The internal structure of the diode plug 18 can be seen in FIG. 6 including contacts 19A and 198. As seen in FIG. 6, the contacts 19A and 19B are wired to a diode 54. Thus, the insertion of the plug 18 has the effect of mating plug contacts 19 with a pair of modular matrix board contacts 13, such that the circuitry associated with the individual board contacts 13 may be united together into a single circuit which also contains the diode 54.

It will be seen that a pair of plug contacts 19 are inclined with respect to each other, such that the plane of one of the contacts 19 lies at an angle (preferably with respect to the plane of the other plug contact 19. The same arrangement prevails with respect to a pair of board contacts, except that the planes of the board contacts are disposed at a 90 angle with respect to each mating plug contact.

It is therefore seen that one plug contact mates with a board contact that is electrically united to an upper conductive member on the board while the other plug contact simultaneously mates with another board contact that is electrically united to a lower conductive member. Thus, in a single plug connection a circuit is made that will include an upper conductive member 40 and a lower conductive member 44.

The wiring together of the wire wrap tails I5 is best understood by reference to FIG. 2 with further reference to FIG. 5 which shows the wire wrap tails 15 passing through openings 16A in the back panel 16. However, as shown in FIG. 2, the various modular matrix boards 14 are secured together in the frame 20 by means of removable plates 56 that are held in place by bolts 58.

It will be seen from FIG. 2 that the wire wrap tails extending from, for instance, modular matrix board 14D (tails A, B, C and D) are wired by conductors 60 to wire wrap tails 15 that extend from modular matrix board 14C. In reviewing FIG. 2 it will be seen that the four modular matrix boards may be wired together in a predetermined pattern, such that the four modular matrix boards together constitute the equivalent of one large matrix board. It will be seen that a greater number of modular matrix boards 14 may be similarly wired together, with each modular matrix board being of essentially identical construction.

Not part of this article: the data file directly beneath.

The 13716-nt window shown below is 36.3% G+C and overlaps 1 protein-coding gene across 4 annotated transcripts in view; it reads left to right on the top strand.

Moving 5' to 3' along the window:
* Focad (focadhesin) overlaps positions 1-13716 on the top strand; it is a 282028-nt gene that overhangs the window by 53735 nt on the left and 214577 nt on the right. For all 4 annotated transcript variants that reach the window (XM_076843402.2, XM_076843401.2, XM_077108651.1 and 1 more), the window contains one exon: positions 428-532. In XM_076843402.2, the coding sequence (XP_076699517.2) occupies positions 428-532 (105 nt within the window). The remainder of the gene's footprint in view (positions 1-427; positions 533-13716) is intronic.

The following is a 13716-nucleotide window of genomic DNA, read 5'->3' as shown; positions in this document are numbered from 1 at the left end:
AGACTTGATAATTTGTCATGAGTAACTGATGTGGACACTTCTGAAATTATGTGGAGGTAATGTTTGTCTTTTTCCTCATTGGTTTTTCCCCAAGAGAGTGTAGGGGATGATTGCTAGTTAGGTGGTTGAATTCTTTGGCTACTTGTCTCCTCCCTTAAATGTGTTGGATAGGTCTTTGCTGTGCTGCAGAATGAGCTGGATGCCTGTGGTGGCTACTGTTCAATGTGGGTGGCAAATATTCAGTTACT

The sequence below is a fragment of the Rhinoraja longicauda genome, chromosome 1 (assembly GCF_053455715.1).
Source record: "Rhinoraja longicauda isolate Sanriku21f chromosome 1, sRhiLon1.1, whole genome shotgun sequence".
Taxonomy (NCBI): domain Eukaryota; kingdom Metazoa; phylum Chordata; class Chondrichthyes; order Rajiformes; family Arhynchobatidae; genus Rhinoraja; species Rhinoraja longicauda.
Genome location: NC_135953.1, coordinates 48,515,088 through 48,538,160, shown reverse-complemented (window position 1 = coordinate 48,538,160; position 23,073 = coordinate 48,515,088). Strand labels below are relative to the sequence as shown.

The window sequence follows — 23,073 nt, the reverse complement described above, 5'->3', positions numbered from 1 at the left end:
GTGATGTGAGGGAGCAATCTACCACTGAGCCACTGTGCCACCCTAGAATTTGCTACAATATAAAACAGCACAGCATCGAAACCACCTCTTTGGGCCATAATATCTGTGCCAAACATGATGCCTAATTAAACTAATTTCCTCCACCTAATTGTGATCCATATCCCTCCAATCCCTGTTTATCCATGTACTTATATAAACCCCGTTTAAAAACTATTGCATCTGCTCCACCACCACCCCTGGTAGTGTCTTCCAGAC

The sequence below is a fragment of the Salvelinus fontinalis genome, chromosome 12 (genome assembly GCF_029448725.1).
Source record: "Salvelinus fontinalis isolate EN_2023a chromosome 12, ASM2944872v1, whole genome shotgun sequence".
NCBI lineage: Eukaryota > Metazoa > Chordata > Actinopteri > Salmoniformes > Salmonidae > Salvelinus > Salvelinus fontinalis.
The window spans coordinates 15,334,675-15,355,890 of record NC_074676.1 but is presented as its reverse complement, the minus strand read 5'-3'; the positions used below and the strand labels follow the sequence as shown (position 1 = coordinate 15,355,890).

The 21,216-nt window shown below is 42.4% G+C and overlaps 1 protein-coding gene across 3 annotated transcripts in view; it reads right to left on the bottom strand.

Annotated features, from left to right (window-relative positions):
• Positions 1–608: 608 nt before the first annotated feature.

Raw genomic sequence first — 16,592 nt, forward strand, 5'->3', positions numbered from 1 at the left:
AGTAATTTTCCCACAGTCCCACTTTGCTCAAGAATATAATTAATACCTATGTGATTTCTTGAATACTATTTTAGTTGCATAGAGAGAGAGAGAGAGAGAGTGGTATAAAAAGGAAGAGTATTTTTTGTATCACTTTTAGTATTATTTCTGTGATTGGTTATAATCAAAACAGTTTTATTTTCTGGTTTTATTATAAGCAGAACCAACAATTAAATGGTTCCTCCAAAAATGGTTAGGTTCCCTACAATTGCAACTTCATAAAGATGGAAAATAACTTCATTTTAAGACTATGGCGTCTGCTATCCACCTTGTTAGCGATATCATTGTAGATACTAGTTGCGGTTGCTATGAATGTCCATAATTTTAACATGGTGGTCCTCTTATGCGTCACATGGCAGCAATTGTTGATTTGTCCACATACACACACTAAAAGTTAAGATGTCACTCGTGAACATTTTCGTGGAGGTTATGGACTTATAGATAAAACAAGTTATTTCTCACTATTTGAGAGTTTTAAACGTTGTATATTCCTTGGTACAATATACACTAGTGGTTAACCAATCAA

In view of the foregoing it follows that a large number of modular matrix boards 14 may be kept in stock and simply assembled together in an appropriate frame or frames. Each board 14 is of essentially identical construction having parallel upper conductive members 40 that run in a direction perpendicular to parallel lower conductive members 44. Pairs of contacts 13 extend from each modular matrix board 14, with each contact pair being equidistant from neighboring contact pairs such that when a series of modular matrix boards are assembled, all of the contact pairs will be at equal distances in an x and y direction from their neighboring contact pairs.

It therefore follows that the present invention constitutes a highly useful tool which not only greatly hastens the manufacture of a particular matrix board, but also greatly simplifies plug interconnection techniques by connecting through the use of a single plug an upper and a lower conductive member into a single circuit. It will also be seen that the plug 18 need not be a diode plug, but can simply be a shorting plug. in either event, the closed entry feature of the invention presents a distinct advantage.

Without further elaboration, the foregoing will so fully illustrate my invention that others may, by applying current or future knowledge, readily adapt the same for use under various conditions of service.

What is claimed as my invention is: